June 5, 2011; Los Angeles, CA, USA; UCLA Bruins pitcher Trevor Bauer in the bullpen during the game against the San Francisco Dons of the Los Angeles regional of the 2011 NCAA baseball tournament at Jackie Robinson Stadium. San Francisco won 3-0. Mandatory Credit: Jayne Kamin-Oncea-US PRESSWIRE

Pitch F/X Scouting: Trevor Bauer

Trevor Bauer is threatening to change the game of baseball. In an age where pitch counts are so fervently enforced, Trevor Bauer defied the norm, tossing 10 complete games as a junior at UCLA. Can Bauer be the player who ushers in a new method of handling pitchers?

First, Bauer has to stay healthy and succeed. He has more than enough stuff to do so according to the scouting reports we saw before the draft. Bauer’s fastball touched 97 MPH, but he liked using a two-seamer in the low-90’s with excellent late movement down and away from righty batters. His second pitch was a big 11-to-5 curveball with nasty break that’s a true plus pitch. He also mixed in various other breaking balls, including a slider. He also threw a low-to-mid 80’s changeup with solid sink that he was continuing to work on. Thanks to Bauer’s Pitch F/X data from Brooks Baseball, we get a chance to more clearly define his pitches and see just how good he is and is going to be. We’ll look his data using another one of my original Pitch F/X graphs.

(For a general explanation of the topic of Pitch F/X and specifically how to read this type of graph, please click here.)

This is a limited sample (43 pitches) from one spring training start, but it still tells us some interesting things about Bauer’s arsenal. Bauer’s fastball was sitting at 95 MPH with some nice run away from right-handed batters and late sink. Bauer built off his fastball to mix in the other five pitch types that Pitch F/X identified. Seeing the word “screwball” in the key jumps out, but he uses it as a sinker, and at around 87 MPH, it works well, featuring a nice velocity difference from his fastball with run and nice downward movement. Bauer also located it well, and it’s a pitch that could consistently force whiffs and weak contact as long as Bauer can establish his fastball. Bauer’s third pitch on the day was his curveball, and it was nasty, featuring close to 12-to-6 break with outstanding depth and a little run at the end.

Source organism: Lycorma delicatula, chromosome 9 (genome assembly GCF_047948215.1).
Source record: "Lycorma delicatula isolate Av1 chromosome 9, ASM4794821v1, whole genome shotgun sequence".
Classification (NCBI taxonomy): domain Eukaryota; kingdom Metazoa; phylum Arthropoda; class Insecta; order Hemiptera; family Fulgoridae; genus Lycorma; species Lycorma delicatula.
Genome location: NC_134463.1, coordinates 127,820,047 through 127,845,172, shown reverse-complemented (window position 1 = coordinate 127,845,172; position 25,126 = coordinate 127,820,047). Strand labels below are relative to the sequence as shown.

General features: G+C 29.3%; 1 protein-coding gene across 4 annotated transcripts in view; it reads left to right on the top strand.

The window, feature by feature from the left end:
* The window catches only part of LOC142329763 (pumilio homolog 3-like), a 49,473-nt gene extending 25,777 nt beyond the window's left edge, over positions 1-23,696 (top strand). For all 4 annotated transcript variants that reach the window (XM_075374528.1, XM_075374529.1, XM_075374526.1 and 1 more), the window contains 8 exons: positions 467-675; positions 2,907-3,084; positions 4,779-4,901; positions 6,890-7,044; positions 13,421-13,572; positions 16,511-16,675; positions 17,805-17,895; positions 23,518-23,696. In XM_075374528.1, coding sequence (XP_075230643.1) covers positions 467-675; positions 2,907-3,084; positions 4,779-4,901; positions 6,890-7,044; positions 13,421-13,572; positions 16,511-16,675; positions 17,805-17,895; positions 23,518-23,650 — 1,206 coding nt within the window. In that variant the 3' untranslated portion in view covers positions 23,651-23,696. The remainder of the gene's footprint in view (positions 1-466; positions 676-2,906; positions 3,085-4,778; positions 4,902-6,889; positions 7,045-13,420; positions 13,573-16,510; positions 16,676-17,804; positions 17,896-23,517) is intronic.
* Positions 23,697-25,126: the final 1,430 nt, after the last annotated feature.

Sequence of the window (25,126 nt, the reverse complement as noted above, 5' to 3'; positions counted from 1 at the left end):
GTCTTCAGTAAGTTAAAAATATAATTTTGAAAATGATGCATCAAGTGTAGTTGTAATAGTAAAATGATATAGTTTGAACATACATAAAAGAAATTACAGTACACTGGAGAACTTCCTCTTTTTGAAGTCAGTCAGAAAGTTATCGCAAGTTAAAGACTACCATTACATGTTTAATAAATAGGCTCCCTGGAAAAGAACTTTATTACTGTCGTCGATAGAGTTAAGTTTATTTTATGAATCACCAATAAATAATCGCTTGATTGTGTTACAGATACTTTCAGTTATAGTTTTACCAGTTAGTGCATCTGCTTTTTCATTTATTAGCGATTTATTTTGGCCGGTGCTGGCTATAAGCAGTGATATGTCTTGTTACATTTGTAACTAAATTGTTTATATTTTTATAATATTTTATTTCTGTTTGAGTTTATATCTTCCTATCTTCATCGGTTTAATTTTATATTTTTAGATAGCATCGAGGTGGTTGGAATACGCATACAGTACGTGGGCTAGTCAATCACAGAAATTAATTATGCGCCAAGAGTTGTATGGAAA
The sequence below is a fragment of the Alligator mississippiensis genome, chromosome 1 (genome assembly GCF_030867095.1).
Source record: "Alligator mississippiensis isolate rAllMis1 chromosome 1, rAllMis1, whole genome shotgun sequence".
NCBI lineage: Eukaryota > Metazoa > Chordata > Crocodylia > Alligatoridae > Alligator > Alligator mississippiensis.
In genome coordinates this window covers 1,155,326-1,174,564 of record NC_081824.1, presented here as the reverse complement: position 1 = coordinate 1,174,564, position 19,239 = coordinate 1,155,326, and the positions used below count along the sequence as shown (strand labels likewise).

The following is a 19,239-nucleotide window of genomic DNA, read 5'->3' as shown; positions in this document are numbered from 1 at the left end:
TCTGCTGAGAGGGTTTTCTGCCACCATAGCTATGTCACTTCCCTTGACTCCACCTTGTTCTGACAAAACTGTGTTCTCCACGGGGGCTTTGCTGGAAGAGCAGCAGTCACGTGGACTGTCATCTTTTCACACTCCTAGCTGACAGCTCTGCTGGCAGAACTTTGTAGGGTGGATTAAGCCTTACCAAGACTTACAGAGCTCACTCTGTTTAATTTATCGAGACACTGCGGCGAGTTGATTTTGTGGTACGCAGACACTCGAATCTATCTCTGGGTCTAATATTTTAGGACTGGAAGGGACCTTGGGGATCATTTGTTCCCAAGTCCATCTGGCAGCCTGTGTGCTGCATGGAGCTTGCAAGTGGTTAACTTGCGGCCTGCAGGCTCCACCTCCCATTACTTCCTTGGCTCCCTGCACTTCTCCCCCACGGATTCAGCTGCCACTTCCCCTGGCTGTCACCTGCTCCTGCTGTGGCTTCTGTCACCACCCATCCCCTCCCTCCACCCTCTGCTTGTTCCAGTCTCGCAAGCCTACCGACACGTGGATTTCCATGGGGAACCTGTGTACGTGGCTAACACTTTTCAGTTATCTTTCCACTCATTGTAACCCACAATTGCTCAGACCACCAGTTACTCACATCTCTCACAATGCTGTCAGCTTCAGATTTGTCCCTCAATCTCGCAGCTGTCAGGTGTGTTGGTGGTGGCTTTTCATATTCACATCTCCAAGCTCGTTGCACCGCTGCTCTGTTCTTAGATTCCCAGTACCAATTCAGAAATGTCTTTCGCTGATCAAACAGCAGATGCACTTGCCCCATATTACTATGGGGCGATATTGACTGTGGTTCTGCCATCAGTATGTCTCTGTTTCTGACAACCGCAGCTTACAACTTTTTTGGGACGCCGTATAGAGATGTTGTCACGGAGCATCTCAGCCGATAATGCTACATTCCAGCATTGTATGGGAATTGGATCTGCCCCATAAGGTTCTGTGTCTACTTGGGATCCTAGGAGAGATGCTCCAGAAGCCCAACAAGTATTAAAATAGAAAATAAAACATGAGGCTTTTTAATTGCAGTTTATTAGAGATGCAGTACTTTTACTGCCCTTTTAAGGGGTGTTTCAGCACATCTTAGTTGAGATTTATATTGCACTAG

Bauer’s slider and cutter were similar pitches, with his cutter being just a little harder and featuring less downward action, and especially the sliders were effective because they look like a flat curve or screwball coming out of Bauers hand before featuring late downward movement, which makes it if not a plus pitch, a pitch that can force swings-and-misses if he mixes it in at the right times. But the most interesting pitch on the day for Bauer was the one changeup he threw, a pitch that featured great sink and nice fade, and if it can get his changeup to be consistently like that, it could be another plus pitch for him.

Based on this data, Bauer’s fastball isn’t especially notable, but the way he uses it to branch off into his screwball and other offspeed pitches makes him an excellent pitcher. Bauer needs to get more movement on his fastball than we saw here, but once he can do that he has ace potential. Bauer currently has 3 plus pitches (fastball, screwball, curveball) and he could end up with 4, and he’ll be able to mix his arsenal effectively to dominate opposing hitters. He’s a gamer on the mound and exactly the type of pitcher you want on the mound when your season is on the line. The Diamondbacks fans have an exciting time ahead of them with Bauer just about ready for the major leagues. Teaming Bauer with Ian Kennedy, Daniel Hudson, and Trevor Cahill, no one will want to face the Diamondbacks.


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Tags: Pitch F/X Trevor Bauer

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